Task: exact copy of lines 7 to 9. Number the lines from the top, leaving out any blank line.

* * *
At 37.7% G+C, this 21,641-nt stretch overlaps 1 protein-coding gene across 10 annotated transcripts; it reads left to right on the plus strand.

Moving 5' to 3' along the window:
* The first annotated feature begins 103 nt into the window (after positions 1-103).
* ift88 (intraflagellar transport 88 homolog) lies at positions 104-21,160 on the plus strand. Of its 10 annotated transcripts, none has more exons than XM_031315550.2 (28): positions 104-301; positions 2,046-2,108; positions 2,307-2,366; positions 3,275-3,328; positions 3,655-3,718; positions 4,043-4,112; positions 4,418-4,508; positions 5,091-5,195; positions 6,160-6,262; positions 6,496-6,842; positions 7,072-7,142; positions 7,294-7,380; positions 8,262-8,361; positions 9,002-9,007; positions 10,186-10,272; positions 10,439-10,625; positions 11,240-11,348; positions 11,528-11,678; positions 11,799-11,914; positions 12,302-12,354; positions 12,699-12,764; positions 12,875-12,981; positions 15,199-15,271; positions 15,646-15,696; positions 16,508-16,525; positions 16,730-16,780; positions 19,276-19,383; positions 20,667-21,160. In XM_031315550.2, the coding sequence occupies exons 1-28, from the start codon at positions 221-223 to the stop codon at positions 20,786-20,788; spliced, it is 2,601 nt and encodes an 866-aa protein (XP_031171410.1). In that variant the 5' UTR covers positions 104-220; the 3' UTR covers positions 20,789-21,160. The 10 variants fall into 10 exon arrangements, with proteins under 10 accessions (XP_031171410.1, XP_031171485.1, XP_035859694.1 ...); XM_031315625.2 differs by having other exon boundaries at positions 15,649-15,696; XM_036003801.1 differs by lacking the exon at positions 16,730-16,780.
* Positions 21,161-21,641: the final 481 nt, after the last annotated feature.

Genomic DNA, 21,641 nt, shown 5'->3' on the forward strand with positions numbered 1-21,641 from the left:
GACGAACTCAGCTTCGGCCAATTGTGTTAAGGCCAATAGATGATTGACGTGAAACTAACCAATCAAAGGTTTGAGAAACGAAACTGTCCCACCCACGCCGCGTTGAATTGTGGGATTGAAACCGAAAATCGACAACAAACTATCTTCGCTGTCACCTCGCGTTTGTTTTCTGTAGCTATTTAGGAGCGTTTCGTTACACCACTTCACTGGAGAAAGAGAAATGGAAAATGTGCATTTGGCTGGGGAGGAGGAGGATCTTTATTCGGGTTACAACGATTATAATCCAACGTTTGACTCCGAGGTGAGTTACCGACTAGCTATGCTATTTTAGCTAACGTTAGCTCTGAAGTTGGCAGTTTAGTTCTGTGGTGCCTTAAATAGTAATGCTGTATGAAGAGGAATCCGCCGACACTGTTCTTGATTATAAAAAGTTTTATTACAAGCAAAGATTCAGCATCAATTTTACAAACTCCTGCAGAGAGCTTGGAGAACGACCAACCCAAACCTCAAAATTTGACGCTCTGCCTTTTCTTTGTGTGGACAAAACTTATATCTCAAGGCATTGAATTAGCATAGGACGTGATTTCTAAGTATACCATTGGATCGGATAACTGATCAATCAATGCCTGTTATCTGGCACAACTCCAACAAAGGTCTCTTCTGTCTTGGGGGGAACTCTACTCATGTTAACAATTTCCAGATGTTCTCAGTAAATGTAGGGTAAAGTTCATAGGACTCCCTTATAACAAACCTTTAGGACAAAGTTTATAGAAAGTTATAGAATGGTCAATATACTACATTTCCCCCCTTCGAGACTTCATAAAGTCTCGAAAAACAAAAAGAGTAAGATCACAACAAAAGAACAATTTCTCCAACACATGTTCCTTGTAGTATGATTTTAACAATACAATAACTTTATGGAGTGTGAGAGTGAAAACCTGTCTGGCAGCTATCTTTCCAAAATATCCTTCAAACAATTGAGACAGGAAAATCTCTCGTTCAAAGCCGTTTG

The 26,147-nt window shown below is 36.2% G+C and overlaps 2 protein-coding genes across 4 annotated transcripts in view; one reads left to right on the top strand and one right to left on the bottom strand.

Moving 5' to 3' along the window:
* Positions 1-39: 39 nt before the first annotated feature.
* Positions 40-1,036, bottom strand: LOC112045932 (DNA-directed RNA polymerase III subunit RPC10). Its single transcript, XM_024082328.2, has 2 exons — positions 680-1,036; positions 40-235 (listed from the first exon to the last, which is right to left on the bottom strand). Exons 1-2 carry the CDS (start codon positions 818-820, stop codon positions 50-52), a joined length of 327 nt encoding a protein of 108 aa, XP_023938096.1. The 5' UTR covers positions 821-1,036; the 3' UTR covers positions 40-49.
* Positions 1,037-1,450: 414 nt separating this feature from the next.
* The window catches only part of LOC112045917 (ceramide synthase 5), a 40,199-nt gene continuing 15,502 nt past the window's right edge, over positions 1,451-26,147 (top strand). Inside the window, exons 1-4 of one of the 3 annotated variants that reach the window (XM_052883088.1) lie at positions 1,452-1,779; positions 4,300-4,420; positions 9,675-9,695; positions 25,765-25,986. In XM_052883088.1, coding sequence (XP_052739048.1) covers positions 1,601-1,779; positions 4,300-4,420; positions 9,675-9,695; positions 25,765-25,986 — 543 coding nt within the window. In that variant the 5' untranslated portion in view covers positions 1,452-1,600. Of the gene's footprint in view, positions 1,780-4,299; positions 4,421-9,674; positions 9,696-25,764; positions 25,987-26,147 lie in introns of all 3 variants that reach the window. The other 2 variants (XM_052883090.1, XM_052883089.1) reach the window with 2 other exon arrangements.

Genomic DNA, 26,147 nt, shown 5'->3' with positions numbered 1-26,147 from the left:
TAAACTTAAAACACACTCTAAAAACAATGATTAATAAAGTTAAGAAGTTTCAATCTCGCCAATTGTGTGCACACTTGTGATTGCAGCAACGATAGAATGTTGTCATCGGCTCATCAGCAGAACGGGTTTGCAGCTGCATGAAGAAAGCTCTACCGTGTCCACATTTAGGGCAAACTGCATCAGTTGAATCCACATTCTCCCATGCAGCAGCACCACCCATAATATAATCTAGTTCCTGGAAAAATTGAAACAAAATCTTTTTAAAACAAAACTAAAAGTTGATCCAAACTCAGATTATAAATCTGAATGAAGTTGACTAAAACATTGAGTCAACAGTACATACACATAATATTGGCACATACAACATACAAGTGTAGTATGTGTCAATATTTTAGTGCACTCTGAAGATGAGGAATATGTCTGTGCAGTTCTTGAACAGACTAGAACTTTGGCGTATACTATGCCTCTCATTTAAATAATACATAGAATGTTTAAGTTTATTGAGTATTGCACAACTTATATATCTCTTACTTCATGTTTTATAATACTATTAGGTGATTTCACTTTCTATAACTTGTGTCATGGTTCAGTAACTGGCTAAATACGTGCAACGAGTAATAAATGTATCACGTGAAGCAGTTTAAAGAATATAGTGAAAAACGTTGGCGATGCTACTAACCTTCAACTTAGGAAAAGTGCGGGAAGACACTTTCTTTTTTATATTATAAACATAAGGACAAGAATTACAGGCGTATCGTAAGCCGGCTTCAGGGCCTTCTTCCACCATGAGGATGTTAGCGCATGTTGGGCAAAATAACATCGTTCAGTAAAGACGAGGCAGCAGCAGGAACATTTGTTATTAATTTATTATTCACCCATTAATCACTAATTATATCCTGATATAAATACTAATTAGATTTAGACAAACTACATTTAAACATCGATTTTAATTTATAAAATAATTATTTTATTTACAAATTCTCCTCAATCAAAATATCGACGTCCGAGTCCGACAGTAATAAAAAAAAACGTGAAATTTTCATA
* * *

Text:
GACGAACTCAGCTTCGGCCAATTGTGTTAAGGCCAATAGATGATTGACGTGAAACTAACCAATCAAAGGTTTGAGAAACGAAACTGTCCCACCCACGCCGCGTTGAATTGTGGGATTGAAACCGAAAATCGACAACAAACTATCTTCGCTGTCACCTCGCGTTTGTTTTCTGTAGCTATTTAGGAGCGTTTCGTTACACCACTTCACTGGAGAAAGAGAAATGGAAAATGTGCATTTGGCTGGGGAGGAGGAGGATCTTTATTCGGGTTACAACGATTATAATCCAACGTTTGACTCCGAGGTGAGTTACCGACTAGCTATGCTATTTTAGCTAACGTTAGCTCTGAAGTTGGCAGTTTAGTTCTGTGGTGCCTTAAATAGTAATGCTGTATGAAGAGGAATCCGCCGACACTGTTCTTGATTATAAAAAGTTTTATTACAAGCAAAGATTCAGCATCAATTTTACAAACTCCTGCAGAGAGCTTGGAGAACGACCAACCCAAACCTCAAAATTTGACGCTCTGCCTTTTCTTTGTGTGGACAAAACTTATATCTCAAGGCATTGAATTAGCATAGGACGTGATTTCTAAGTATACCATTGGATCGGATAACTGATCAATCAATGCCTGTTATCTGGCACAACTCCAACAAAGGTCTCTTCTGTCTTGGGGGGAACTCTACTCATGTTAACAATTTCCAGATGTTCTCAGTAAATGTAGGGTAAAGTTCATAGGACTCCCTTATAACAAACCTTTAGGACAAAGTTTATAGAAAGTTATAGAATGGTCAATATACTACATTTCCCCCCTTCGAGACTTCATAAAGTCTCGAAAAACAAAAAGAGTAAGATCACAACAAAAGAACAATTTCTCCAACACATGTTCCTTGTAGTATGATTTTAACAATACAATAACTTTATGGAGTGTGAGAGTGAAAACCTGTCTGGCAGCTATCTTTCCAAAATATCCTTCAAACAATTGAGACAGGAAAATCTCTCGTTCAAAGCCGTTTG

The 26,147-nt window shown below is 36.2% G+C and overlaps 2 protein-coding genes across 4 annotated transcripts in view; one reads left to right on the top strand and one right to left on the bottom strand.

Moving 5' to 3' along the window: